Why indeed? In last week’s post about tossing and turning, I mentioned the beekeeper who said he never wanted to hear the words “it depends” ever again. He wanted concrete answers, a recipe for keeping bees. Yet we all know that’s never going to happen. Today I received the following note from another new beekeeper, […] Read more
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Beekeeping, like every other action, has its dos and don’ts. Start beekeeping usually involves the equipment that is needed and buying bees. Nonetheless, some people who are starting this avocation generally make several blunders. It’s okay to make mistakes, which post can help new beekeepers avoid making the exact same mistakes others have in the past.
Here are three errors which every beekeeper should prevent:
1. Not understanding the best time to begin avocation or a beekeeping business can prove to be a catastrophe. It often leads to some loss of your bees and money. Since most bees perish during the winter winter is the worst possible time to begin. This would force a beekeeper to buy a brand new mountain of bees, which would be more expensive money. Fall is another lousy time to begin beekeeping, since there are fewer flowers, hence a smaller amount of honey picked. The best time to start beekeeping is during summer, which will be the time of the year where there are loads of flowers that are blooming.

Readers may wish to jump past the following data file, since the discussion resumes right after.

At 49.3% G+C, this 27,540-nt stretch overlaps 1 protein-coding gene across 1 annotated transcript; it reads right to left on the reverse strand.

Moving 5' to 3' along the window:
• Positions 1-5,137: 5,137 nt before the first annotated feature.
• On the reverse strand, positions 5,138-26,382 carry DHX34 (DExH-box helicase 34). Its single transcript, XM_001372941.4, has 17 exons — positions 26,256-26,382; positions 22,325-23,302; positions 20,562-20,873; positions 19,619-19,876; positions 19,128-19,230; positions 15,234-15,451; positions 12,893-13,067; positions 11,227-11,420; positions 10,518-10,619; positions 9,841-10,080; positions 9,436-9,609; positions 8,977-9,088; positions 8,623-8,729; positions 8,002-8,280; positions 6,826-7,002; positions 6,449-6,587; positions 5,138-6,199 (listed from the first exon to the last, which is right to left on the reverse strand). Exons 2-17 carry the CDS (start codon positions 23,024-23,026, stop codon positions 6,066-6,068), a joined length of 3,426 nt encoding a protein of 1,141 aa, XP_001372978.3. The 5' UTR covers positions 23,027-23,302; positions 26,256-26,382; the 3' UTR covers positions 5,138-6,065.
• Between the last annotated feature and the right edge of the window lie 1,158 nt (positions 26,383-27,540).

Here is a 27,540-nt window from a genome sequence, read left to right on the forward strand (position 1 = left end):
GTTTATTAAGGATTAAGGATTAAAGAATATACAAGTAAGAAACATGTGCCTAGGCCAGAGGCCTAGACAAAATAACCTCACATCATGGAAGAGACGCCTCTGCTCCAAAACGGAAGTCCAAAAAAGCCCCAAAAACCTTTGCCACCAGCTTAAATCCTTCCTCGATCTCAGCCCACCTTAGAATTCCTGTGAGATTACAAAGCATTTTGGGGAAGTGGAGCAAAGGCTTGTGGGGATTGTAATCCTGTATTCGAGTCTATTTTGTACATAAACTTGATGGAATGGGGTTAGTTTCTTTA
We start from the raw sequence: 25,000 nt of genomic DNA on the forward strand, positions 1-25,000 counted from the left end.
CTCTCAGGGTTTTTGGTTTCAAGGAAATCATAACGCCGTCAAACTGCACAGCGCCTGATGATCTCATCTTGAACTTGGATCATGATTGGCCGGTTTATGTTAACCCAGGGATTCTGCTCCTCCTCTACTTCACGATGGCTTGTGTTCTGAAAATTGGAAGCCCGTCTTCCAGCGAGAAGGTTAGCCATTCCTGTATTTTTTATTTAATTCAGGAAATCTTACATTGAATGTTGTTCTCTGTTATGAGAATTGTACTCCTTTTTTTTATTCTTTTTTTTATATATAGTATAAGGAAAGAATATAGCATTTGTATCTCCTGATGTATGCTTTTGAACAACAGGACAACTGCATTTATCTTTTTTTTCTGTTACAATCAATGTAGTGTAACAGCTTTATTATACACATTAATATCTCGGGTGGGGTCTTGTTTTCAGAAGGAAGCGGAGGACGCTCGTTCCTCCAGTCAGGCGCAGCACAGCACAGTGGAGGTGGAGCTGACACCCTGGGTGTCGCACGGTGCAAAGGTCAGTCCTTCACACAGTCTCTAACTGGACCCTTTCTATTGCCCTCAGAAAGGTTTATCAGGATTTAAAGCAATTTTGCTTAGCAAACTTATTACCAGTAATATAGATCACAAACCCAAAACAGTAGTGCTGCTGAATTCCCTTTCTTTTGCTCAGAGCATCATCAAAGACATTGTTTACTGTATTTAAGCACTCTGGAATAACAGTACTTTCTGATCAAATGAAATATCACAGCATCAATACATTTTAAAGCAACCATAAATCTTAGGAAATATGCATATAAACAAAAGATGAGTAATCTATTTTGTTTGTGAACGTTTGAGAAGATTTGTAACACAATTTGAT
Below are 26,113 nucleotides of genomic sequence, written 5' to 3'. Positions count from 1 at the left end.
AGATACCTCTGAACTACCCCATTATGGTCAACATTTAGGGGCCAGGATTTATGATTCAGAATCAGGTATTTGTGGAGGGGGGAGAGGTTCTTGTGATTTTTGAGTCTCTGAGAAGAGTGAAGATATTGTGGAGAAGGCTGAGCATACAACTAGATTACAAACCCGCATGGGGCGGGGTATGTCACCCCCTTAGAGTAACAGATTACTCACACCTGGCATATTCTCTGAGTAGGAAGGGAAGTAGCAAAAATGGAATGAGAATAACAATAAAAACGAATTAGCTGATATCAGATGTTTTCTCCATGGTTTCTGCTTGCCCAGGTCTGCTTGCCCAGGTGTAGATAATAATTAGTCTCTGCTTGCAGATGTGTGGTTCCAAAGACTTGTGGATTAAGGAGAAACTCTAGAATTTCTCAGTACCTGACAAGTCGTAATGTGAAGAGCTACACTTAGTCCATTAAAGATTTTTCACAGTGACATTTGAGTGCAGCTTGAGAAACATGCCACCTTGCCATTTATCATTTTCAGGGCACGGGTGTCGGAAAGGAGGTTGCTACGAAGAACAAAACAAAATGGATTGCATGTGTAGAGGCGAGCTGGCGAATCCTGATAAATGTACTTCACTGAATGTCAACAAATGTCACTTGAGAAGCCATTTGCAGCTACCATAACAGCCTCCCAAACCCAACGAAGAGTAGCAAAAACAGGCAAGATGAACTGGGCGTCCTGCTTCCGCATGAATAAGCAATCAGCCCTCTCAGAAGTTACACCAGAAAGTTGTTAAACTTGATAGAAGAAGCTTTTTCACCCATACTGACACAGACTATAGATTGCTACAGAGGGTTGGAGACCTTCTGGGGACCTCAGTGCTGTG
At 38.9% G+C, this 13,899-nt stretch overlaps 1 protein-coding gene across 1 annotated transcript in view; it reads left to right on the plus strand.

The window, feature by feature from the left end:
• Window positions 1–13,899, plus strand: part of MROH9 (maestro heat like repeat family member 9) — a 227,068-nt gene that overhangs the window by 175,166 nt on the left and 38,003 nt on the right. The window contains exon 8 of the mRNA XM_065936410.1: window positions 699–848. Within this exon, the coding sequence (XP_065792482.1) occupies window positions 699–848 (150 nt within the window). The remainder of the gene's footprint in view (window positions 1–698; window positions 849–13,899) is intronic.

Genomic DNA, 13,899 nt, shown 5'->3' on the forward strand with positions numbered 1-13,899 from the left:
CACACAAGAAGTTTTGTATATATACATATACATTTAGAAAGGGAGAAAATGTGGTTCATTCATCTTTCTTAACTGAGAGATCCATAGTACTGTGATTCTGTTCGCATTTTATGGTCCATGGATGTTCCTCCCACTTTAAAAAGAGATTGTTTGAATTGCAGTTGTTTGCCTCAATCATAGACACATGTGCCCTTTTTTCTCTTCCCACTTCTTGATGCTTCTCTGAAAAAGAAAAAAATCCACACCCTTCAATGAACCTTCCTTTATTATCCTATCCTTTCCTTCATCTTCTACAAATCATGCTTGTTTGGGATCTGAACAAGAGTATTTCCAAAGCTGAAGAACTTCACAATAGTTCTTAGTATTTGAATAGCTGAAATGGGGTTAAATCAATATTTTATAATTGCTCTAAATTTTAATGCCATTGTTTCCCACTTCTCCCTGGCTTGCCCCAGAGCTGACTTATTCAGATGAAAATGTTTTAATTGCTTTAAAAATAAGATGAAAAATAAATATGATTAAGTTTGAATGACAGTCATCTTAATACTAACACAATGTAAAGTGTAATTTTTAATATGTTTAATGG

2. Purchasing used equipment and old books. This can be a typical error made by many start beekeepers. Purchasing used equipment and old beekeeping books is not a great thought, although it’s clear that one would need to cut costs as much as possible. First, used gear can come with “familial” problems. The extractor factory outlet might have a leak, or the uncapping knife might not be sharp enough to uncap all the wax. This would surely affect the quality of one’s honey, which isn’t an ideal scenario particularly if a beekeeper is intending to start a honey-selling business. Second, old books can provide dated info on beekeeping. One might be stuck using the conventional approach when there are better and more rapid means to keep beehives and production honey.
3. Refraining from buying protective gear. Think relating to this. If one doesn’t wear protective gear when handling the hives and amassing the honeycombs, he/she will most likely come out as a pincushion with all the bee stingers. Protective gear is expensive, yes, but it is going to help beekeepers prevent having to pay medical bills.
These three blunders are presented here to help future beekeepers avoid them. It’s best to consult an expert beekeeper before getting started beekeeping. If buying a certain item looks overly high-priced, consistently think about the ending price ( in case that they don’t buy this item now, will it cost them more later on?). In the long run, it is up to the person to determine the best course of action.